Coerced by his politically powerful, wheelchair-bound brother into spying on Dawn’s past-life regression classes, Taylor knows better than to give into his desire to claim Dawn as his own. But his past-life entity, eighteenth-century Colin, has no such inhibitions. When Taylor and Dawn meet up in Scotland in the 1700s, all the discipline he’s forced on his twenty-first-century self disintegrates in the past, leaving only his overwhelming lust for Dawn’s past-life double, Lily. Unable to escape their sexually obsessive past, Dawn and Taylor find themselves in a race against the clock at the epicenter of a world-altering time quake of their own making.

Before Dawn had finished the second suggestive sentence of her self-regression, she was here in the misty Lowlands of Scotland, not far outside Edinburgh. As on her previous trips, she was literally in Lily’s body, experiencing all the woman’s senses and emotions, but none of her thoughts. So frustrating.


Fly Like an Eagle
Ages of Invention #2
It’s 1824 Philadelphia at the opening of the Franklin Institute of Science, and one of its founders, Samantha’s father, wants her to marry his business partner, a much older man, to keep their war industry dealings secret.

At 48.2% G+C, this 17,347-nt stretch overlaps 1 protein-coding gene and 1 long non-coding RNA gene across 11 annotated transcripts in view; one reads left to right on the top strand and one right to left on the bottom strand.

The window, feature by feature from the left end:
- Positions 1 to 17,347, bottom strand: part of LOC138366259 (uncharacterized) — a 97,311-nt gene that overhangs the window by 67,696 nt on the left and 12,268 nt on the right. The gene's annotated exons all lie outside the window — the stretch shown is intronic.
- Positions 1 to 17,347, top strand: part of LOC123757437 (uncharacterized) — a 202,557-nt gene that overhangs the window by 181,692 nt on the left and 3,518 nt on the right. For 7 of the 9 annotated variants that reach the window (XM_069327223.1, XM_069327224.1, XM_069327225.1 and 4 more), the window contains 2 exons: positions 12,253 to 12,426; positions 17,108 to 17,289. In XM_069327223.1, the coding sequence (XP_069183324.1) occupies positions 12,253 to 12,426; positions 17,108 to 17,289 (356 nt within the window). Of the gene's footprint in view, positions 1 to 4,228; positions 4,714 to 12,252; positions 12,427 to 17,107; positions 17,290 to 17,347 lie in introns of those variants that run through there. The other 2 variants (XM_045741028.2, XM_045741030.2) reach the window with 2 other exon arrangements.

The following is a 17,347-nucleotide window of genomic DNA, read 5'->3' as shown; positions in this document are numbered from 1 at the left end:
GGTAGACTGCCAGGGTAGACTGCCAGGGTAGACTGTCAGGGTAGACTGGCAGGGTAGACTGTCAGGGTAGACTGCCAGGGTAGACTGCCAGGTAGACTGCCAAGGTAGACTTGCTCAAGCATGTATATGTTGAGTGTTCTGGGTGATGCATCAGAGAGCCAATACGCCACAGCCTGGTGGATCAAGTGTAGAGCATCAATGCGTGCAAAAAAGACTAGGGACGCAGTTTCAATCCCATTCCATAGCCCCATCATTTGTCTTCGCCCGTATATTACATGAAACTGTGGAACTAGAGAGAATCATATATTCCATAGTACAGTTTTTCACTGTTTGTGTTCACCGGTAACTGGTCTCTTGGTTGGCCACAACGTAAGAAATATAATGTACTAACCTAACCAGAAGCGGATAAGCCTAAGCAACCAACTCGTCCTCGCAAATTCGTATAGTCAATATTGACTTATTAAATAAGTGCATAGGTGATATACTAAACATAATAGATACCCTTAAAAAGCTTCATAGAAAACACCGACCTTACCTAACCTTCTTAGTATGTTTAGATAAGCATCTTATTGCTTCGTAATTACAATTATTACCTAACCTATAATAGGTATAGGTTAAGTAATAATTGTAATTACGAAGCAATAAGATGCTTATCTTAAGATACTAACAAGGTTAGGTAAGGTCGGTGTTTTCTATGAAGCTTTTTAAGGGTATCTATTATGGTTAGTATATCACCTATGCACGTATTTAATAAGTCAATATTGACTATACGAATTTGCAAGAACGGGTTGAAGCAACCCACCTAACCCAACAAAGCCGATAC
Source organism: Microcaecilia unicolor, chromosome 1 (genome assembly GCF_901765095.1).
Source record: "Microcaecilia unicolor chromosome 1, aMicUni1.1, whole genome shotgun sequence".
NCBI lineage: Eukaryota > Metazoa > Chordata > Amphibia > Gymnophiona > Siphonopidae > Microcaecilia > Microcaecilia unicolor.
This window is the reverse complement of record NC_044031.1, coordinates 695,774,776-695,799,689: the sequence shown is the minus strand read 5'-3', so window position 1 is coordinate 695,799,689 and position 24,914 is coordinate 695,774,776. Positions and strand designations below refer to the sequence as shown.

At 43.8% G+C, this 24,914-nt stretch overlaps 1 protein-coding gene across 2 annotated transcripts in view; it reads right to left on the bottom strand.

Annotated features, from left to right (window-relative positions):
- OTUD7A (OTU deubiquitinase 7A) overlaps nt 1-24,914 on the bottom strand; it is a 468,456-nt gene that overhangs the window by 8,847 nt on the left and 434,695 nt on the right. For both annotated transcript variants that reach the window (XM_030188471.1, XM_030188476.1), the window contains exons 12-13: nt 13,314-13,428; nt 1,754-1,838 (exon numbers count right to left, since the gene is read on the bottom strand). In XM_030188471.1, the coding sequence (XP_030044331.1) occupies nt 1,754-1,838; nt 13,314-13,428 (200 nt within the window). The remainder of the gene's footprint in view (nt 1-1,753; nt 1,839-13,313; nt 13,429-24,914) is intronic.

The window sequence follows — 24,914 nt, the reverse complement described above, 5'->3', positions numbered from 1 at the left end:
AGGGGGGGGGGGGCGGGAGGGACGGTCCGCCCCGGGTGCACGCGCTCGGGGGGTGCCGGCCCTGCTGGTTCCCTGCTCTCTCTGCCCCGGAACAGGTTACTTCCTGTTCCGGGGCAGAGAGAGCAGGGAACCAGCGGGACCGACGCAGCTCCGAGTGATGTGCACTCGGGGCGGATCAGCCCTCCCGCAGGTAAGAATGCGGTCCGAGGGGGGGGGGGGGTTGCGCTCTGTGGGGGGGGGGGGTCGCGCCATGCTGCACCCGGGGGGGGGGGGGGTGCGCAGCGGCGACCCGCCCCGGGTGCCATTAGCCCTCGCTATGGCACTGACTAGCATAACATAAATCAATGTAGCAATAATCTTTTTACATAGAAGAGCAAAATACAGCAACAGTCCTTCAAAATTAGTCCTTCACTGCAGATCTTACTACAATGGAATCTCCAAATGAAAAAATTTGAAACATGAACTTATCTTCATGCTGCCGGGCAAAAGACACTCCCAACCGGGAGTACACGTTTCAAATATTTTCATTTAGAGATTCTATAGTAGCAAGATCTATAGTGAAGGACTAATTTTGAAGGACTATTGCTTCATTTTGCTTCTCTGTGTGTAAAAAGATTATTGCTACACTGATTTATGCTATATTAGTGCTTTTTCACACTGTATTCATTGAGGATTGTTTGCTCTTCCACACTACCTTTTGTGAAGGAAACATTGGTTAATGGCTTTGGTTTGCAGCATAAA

Looking for a way out of the arranged marriage, tomboy Sam finds it in Eagle, the half Native American son of the man she is to marry.

Eagle brings Samantha into his spiritual world, his bimijiwan, in order that she might stop their father’s preparations for an ironclad Civil War at sea. To do this, Sam might have to convince Benjamin Franklin to abandon his kite experiment.


Samantha had most probably escaped to the house. Migizi (Eagle) would return her shawl, hoping by the time he caught up to her, she would have put on something a little less fetching.
Her father had been wrong about him. Leaving me alone with Ronaldson’s nubile daughter? Look at her as a sister? He’d have more success taking flight by jumping off a cliff and flapping his arms.